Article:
Zengar
11-26-2004, 03:49 PM
lol

i ask myself when this korval vs. knackered war actually started ;)

as for the extension: copy may or may be not requied, depending on the hardware&software implementation. Maybe some cards can effectively write to cacheable texture space(which i doubt) but you never know.
It's being too slow it's true. Well, usual ARB procedure :(

bobvodka
11-26-2004, 05:19 PM
the point is, the app programmer shouldnt have to care, they should be able to say 'render this image and link it with this texture id' so that everytime afterwards the texture ID will refer to that rendered image.
Dont care about copies.
Dont care how it does it (fast is better ofcourse).
Just care that thats what happens, instead of currently either having to keep a pbuffer hanging around or to copy the data yourself if you want the data later and need to render more stuff.

Korval
11-26-2004, 07:15 PM
i ask myself when this korval vs. knackered war actually started As far as I'm concerned, he's just being a troll. He rarely contributes anything more than venom to a discussion on these boards. While I've been something of an outspoken critic of the ARB, it's always with the purpose of improving OpenGL or bringing a problem to light. Knackered spews venom for, apparently, his own amusement.

Take his behavior here, for example. I used a (very commonly used) term that he didn't understand. Rather than simply asking for clarification on the specific meaning for that term, he accuses me, effectively, of making up the term. Rather than treating me with some form of respect, rather than starting with the assumption that I know what I'm talking about, he assumes that I'm just making up a term.


copy may or may be not requied, depending on the hardware&software implementation. Maybe some cards can effectively write to cacheable texture space(which i doubt) but you never know.There's no need to have the user tell the driver when to perform a copy (assuming that the RTT operation required a copy at all). A copy is needed when a texture is about to be used. It's that simple. This is why we have client-side driver code.

V-man
11-26-2004, 08:29 PM
Originally posted by harsman:
I thought it was pretty obvious, a linear format stores texels/pixels in linear order, row- or column major, as opposed to some sort of swizzling to improve locality of reference. You know, like the address bit twiddle nvidia used to do to swizzle textures? Heck, they probably still do it.If I remember correctly, I read something about J. Carmack telling vendors to store their backbuffer in a non-swizzled form. Sorry, I don't remember the details at all, but it's possible the backbuffer is just as swizzled as textures.

But GPUs should be great at copying blocks of memory. The pipeline would probably need to be flushed before doing anything, which should be costly. A dedicated GPU might help.
Maybe NVidia's SLI already helps in this department.

knackered
11-27-2004, 03:35 AM
So by linear korval meant unswizzled. Right, ok - wrong wording but a fair enough mistake to make through the dribble of a typical pompous korval rant.
Swizzle...linear....still not getting the connection, and english is my 1st language.
There's no war between myself and korval - I'm just the latest poor sap to accidentally end up in a conversation with him.
Korval, just out of interest - what do you do for a living? In what area do you work?
You've probably told us before, but I don't keep as close an eye on these forums as I used to - unlike you.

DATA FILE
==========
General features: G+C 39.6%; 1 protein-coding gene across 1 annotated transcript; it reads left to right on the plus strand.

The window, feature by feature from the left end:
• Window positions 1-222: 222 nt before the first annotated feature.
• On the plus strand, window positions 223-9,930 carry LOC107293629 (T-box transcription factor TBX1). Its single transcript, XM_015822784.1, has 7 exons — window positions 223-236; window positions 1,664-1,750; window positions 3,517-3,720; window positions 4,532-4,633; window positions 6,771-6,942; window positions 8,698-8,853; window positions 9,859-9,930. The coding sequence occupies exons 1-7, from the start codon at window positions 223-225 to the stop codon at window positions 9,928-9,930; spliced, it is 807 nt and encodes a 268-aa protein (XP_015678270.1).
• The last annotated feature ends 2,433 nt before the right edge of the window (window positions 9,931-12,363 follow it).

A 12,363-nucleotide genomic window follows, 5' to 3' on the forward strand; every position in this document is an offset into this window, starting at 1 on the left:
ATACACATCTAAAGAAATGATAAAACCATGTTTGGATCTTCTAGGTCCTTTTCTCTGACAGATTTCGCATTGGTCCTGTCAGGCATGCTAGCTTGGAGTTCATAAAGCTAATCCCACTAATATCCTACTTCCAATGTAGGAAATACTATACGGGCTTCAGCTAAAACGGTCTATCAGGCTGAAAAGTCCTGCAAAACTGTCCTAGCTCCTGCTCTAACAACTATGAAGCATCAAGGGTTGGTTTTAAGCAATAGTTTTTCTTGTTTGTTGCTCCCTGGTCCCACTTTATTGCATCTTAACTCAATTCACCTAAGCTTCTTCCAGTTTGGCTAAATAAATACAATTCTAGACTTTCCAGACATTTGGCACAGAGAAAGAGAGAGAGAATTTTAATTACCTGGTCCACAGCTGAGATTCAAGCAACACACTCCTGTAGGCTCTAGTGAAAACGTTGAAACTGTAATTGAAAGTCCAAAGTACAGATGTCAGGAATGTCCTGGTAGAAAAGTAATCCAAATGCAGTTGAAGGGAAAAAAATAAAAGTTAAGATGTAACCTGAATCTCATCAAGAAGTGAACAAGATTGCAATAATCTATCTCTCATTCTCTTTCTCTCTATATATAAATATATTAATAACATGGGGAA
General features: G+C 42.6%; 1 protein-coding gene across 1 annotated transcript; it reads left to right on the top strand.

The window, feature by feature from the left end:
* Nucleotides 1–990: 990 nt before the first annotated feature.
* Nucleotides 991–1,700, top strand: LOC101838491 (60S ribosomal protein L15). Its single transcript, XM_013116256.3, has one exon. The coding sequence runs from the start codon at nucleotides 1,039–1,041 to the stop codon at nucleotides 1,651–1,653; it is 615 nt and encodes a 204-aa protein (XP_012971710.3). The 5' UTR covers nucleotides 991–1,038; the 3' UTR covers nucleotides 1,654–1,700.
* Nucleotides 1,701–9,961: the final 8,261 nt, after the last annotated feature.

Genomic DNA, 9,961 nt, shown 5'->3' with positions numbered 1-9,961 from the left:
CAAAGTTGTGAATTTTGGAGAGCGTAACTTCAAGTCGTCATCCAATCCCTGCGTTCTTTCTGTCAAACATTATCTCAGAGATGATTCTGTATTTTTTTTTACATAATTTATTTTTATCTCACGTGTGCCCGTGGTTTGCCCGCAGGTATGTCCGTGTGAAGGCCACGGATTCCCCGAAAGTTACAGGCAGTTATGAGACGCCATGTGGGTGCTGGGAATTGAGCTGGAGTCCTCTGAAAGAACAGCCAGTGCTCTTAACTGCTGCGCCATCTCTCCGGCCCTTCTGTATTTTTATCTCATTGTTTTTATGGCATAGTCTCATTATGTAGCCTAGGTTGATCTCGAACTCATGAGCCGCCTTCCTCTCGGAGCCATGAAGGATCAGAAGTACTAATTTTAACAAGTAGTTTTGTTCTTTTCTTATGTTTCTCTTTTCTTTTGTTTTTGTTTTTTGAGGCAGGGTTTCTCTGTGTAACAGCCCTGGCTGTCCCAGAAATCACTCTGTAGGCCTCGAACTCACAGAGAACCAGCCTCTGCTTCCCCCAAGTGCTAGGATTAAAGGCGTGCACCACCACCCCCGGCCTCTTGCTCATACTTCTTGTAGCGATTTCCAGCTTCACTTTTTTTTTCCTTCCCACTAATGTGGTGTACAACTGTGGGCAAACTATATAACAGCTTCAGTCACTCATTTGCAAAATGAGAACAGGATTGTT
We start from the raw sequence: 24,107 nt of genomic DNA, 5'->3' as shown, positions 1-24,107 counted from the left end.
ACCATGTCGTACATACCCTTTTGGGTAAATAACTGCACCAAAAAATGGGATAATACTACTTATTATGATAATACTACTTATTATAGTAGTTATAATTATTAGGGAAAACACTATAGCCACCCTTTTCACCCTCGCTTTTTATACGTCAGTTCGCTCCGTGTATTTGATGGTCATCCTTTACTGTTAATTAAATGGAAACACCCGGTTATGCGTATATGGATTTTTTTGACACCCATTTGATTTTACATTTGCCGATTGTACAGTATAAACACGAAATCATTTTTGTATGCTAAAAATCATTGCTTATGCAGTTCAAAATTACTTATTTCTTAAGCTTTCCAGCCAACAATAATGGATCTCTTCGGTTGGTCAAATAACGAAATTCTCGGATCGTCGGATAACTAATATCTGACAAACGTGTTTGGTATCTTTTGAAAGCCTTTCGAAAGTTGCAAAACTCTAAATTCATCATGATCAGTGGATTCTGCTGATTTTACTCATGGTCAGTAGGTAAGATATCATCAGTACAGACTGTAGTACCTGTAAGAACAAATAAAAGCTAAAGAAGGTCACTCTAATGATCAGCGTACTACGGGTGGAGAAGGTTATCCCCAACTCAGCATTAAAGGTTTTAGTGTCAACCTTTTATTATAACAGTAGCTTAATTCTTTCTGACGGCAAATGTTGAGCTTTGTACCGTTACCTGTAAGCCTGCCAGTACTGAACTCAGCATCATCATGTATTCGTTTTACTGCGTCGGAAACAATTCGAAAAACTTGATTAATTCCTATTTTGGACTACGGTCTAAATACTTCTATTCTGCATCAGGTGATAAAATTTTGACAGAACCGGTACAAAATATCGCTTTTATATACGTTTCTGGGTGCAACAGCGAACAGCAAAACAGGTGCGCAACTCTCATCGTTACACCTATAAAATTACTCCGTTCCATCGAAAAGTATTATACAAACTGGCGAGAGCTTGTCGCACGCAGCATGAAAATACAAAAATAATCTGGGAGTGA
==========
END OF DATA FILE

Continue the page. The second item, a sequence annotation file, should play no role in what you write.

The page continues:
al_bob
11-27-2004, 11:41 AM
Originally posted by knackered:
So by linear korval meant unswizzled. Right, ok - wrong wording but a fair enough mistake to make through the dribble of a typical pompous korval rant.What's wrong with the linear/swizzled terminology again? Some of us actually use the term 'linear' to mean 'unswizzled'.

Ffelagund
11-27-2004, 12:20 PM
What's wrong with the linear/swizzled terminology again? Some of us actually use the term 'linear' to mean 'unswizzled'. There is no problem with this. It's only another excuse to blame, because he is bored. Ignore their messages. Linear is perfectly valid word for that description.

knackered
11-27-2004, 02:21 PM
Says the spaniard.

KRONOS
11-27-2004, 04:03 PM
Originally posted by knackered:
Says the spaniard.You're an idiot. -> says the portuguese...

Ffelagund
11-27-2004, 11:36 PM
XD

Obli
11-29-2004, 01:05 AM
It's quite some time I consider starting D3D 9. Luckly enough, I don't need RTT and advanced stuff yet so I can pull this away from me but this is just to say it's a shame this functionality is so late.

I choosed GL for portability. I have an app which goes on win32 and linux and it could go on mac. When this is the environment, there's no choice.
It's unclear to me why the ARB is leaving this issue behind. While various render-texture "patches" have been included, I still don't understand how they managed to NOT get a final solution.

I see however why vendors leave this behind. Market pays money for speed after all.

Korval
11-29-2004, 01:30 AM
It's unclear to me why the ARB is leaving this issue behind. While various render-texture "patches" have been included, I still don't understand how they managed to NOT get a final solution.The ARB's problems in this regard are a mixture of the fundamental problems with the ARB as well as some bad decisions that they made in the past.

The ARB is a committee. That leads immediately to two problems:

Committees react slower than a single authority. Microsoft can dictate what D3D is by themselves. In order for a committee to come up with a solution to a problem, there must be meetings, statements, arguments, and resolutions. This means that the authoritarian method can react faster to changing conditions. However, the committee method is more likely to arrive at the better solution.